By JACQUELINE KELLY
Capital News Service
LANSING — If you grew up in Michigan, might remember reading the wildlife magazine Tracks in your elementary school classroom.
Supported and written by the Michigan United Conservation Clubs (MUCC), the magazine has taught children in and outside the classroom about local wildlife and ecosystems for 40 years.
That’s long enough for editors to see the lifelong impact their work has on its readers, said Tyler Butler, the Michigan Out-of-Doors Youth Camp director, as well as half of the Tracks creative team.
“It’s a wild experience coming across parents who remember reading the publication when they were a child,” Butler said. “Often, these parents have grown into outdoor enthusiasts and natural resource conscious adults that get a reminder of their childhood when they hold one of our publications in their hands.”
Butler and Shaun McKeon, the group’s educational coordinator, create content that meets Michigan’s science education standards. Occasionally they introduce young readers to native animals they may not even know exist.
“We are happy to introduce new and unfamiliar species to our readers and even happier when our readers declare that they now have a new favorite animal,” Butler said.
Their goal is to educate children about natural resources and the Great Lakes region’s wildlife. Each issue contains a quiz and classroom activity to bring the reading to life.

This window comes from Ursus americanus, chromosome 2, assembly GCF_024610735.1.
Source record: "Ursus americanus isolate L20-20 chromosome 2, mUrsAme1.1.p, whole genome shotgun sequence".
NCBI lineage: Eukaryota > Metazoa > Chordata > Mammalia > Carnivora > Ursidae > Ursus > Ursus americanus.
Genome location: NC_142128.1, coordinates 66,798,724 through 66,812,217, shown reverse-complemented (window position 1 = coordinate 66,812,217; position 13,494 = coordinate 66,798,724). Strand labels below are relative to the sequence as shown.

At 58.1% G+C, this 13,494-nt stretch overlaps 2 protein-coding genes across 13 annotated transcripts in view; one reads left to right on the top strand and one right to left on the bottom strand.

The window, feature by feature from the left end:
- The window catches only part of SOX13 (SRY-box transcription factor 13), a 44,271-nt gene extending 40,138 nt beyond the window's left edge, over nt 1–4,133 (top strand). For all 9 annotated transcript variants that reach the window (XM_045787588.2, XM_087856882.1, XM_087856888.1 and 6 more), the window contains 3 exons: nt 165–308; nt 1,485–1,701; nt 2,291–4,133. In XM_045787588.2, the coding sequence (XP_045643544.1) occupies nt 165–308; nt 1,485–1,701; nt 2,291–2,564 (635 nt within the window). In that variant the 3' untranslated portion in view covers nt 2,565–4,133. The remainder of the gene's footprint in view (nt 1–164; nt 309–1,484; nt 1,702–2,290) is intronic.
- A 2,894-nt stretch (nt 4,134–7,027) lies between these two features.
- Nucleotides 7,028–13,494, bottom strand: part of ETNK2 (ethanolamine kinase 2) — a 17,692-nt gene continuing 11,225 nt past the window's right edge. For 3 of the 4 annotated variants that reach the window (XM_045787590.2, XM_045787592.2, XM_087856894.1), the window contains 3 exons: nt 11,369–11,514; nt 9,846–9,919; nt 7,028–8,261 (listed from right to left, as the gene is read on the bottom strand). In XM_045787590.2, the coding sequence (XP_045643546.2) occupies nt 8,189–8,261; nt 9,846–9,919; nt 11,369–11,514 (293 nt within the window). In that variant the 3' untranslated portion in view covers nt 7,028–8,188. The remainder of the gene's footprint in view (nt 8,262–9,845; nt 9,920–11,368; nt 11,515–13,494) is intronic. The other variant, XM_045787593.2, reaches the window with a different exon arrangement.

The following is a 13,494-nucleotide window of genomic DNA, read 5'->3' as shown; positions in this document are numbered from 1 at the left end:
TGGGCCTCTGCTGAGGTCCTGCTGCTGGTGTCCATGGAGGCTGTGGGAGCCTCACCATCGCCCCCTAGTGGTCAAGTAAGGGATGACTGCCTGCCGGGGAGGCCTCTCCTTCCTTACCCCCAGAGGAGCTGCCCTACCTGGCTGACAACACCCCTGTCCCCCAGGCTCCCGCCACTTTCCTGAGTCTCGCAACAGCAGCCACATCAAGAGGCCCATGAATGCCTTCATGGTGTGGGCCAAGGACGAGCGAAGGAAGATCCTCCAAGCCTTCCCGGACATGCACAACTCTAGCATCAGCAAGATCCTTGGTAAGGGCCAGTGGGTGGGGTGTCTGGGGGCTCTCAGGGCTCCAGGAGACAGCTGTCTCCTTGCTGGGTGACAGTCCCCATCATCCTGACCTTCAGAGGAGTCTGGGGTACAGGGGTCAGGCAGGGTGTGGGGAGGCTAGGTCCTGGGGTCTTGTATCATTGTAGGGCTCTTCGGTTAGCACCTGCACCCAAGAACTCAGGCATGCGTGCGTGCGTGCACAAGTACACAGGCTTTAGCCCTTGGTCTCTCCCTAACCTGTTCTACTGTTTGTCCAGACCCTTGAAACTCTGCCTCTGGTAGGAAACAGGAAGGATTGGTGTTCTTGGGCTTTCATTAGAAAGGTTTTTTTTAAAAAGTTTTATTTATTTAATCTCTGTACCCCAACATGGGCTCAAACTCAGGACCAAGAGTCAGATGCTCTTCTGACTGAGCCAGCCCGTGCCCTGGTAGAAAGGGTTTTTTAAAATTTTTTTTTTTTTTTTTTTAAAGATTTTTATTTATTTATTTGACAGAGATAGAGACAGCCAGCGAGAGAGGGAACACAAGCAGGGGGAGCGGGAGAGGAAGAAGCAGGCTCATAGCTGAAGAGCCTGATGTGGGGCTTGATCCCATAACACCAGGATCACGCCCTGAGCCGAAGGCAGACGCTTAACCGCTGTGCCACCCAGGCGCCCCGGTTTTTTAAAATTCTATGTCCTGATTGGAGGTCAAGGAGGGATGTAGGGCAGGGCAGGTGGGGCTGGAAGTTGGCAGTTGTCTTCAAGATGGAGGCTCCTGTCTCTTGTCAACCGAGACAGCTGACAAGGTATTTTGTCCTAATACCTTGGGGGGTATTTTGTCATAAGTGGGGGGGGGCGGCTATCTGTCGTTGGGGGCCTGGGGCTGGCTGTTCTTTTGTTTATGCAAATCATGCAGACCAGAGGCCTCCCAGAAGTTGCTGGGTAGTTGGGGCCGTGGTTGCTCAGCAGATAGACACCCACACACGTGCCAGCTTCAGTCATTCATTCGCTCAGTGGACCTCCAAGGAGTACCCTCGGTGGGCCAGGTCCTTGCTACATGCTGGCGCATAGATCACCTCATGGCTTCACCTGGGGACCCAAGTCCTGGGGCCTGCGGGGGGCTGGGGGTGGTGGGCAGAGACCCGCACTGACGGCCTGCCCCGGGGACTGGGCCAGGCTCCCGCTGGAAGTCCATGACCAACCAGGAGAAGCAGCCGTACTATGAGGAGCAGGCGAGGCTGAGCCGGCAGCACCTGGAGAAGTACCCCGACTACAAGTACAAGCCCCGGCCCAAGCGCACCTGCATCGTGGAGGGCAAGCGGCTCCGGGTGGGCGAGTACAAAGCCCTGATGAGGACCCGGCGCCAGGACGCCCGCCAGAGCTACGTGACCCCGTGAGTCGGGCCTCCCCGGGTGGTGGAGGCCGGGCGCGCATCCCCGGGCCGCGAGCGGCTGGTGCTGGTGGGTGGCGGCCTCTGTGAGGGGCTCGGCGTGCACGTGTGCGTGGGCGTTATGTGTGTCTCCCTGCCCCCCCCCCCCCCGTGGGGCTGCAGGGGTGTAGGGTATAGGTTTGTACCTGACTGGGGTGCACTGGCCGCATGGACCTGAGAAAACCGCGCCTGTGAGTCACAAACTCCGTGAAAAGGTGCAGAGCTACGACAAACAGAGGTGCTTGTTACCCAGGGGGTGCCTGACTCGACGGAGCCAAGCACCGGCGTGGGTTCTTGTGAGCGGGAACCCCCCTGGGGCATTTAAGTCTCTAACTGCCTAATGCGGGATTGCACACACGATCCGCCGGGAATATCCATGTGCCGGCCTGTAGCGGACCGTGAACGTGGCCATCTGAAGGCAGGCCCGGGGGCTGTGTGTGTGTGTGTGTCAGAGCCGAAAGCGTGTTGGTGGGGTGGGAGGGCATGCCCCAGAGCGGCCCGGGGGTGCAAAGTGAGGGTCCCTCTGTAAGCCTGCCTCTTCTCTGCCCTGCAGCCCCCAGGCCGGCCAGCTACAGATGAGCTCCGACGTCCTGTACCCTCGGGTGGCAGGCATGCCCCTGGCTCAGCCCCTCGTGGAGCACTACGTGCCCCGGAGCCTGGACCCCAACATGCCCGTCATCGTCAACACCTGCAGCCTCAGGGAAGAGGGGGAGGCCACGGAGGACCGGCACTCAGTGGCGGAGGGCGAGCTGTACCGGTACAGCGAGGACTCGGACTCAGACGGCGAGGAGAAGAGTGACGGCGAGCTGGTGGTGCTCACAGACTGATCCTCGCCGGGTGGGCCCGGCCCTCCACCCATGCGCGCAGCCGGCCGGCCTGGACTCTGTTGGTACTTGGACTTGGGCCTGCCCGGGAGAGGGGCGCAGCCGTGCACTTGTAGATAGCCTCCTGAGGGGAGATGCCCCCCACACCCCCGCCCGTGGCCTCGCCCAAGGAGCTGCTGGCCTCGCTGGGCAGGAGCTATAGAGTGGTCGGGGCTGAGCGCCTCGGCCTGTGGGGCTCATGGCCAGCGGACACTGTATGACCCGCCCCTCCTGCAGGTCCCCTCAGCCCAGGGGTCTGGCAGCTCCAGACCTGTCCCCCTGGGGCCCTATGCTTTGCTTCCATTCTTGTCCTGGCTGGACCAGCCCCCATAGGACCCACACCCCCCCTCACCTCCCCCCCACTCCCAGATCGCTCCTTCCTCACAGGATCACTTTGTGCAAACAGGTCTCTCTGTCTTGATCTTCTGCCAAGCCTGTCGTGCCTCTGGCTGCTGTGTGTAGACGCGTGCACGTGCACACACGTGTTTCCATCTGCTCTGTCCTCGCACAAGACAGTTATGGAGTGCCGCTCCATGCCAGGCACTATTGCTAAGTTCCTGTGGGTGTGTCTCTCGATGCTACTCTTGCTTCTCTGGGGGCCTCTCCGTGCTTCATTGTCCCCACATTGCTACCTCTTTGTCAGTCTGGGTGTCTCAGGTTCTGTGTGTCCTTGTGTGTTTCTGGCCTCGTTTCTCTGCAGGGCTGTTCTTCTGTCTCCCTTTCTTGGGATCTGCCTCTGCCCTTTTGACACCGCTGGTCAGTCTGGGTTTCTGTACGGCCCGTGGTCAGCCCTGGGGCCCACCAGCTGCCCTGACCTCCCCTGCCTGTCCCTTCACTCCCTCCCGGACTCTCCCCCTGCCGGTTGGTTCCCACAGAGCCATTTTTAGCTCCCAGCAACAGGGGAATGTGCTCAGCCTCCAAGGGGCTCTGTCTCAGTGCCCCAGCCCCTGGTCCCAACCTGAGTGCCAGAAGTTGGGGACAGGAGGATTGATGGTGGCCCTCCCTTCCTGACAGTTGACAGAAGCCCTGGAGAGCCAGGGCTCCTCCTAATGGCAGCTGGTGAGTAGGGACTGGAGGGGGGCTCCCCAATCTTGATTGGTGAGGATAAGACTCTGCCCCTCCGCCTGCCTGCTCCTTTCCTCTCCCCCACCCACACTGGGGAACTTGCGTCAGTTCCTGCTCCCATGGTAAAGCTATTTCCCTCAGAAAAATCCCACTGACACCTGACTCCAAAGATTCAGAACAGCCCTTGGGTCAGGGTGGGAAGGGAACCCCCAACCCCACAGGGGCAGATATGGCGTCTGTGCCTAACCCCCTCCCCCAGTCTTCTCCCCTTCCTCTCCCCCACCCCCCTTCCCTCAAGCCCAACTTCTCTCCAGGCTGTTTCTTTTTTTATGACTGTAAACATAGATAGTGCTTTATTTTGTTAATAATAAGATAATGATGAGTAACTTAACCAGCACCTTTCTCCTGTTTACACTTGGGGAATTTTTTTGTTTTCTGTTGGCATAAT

“As time has gone on and kids have gotten used to different types of media, we have had to adjust the magazine,” McKeon said.
Over the years, the magazine’s style has changed to captivate young minds by including more graphics and changing from a newspaper format to a storytelling format. As a print publication, Tracks can be used to improve reading comprehension and engage kids in school districts that might not be completely digital.
The outdoor group also offers a six-day, five-night summer camp to introduce a love for the outdoors to Michigan kids.
Since 1946, MUCC has helped more than 50,000 kids learn about nature and conservation. They camp, fish, canoe, swim, hike and learn about forestry, wildlife identification and archery. Campers can also earn hunter education certificates and learn conservation practices.
The magazine can be found in elementary classrooms all over the United States and is available for an individual subscription.
Jacqueline Kelly writes for Great Lakes Echo.
By JACQUELINE KELLY